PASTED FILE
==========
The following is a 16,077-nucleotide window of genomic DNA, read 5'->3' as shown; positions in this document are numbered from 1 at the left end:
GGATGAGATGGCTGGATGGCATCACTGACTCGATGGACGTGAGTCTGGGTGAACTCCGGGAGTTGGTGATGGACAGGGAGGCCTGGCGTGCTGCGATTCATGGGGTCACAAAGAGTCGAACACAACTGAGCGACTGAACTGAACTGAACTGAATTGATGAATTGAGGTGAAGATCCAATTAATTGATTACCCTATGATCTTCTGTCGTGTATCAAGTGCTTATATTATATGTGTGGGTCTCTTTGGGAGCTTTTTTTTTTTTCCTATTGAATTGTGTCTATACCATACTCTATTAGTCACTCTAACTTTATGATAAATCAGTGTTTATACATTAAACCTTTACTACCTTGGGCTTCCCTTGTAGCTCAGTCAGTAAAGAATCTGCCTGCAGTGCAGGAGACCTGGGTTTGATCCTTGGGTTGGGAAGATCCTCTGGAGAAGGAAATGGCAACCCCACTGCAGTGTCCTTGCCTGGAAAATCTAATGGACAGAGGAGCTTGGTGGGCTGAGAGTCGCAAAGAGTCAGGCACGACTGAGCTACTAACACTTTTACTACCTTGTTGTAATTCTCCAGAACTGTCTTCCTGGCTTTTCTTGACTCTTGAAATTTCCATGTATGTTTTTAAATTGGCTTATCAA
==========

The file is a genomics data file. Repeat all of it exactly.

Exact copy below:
The following is a 16,077-nucleotide window of genomic DNA, read 5'->3' as shown; positions in this document are numbered from 1 at the left end:
GGATGAGATGGCTGGATGGCATCACTGACTCGATGGACGTGAGTCTGGGTGAACTCCGGGAGTTGGTGATGGACAGGGAGGCCTGGCGTGCTGCGATTCATGGGGTCACAAAGAGTCGAACACAACTGAGCGACTGAACTGAACTGAACTGAATTGATGAATTGAGGTGAAGATCCAATTAATTGATTACCCTATGATCTTCTGTCGTGTATCAAGTGCTTATATTATATGTGTGGGTCTCTTTGGGAGCTTTTTTTTTTTTCCTATTGAATTGTGTCTATACCATACTCTATTAGTCACTCTAACTTTATGATAAATCAGTGTTTATACATTAAACCTTTACTACCTTGGGCTTCCCTTGTAGCTCAGTCAGTAAAGAATCTGCCTGCAGTGCAGGAGACCTGGGTTTGATCCTTGGGTTGGGAAGATCCTCTGGAGAAGGAAATGGCAACCCCACTGCAGTGTCCTTGCCTGGAAAATCTAATGGACAGAGGAGCTTGGTGGGCTGAGAGTCGCAAAGAGTCAGGCACGACTGAGCTACTAACACTTTTACTACCTTGTTGTAATTCTCCAGAACTGTCTTCCTGGCTTTTCTTGACTCTTGAAATTTCCATGTATGTTTTTAAATTGGCTTATCAA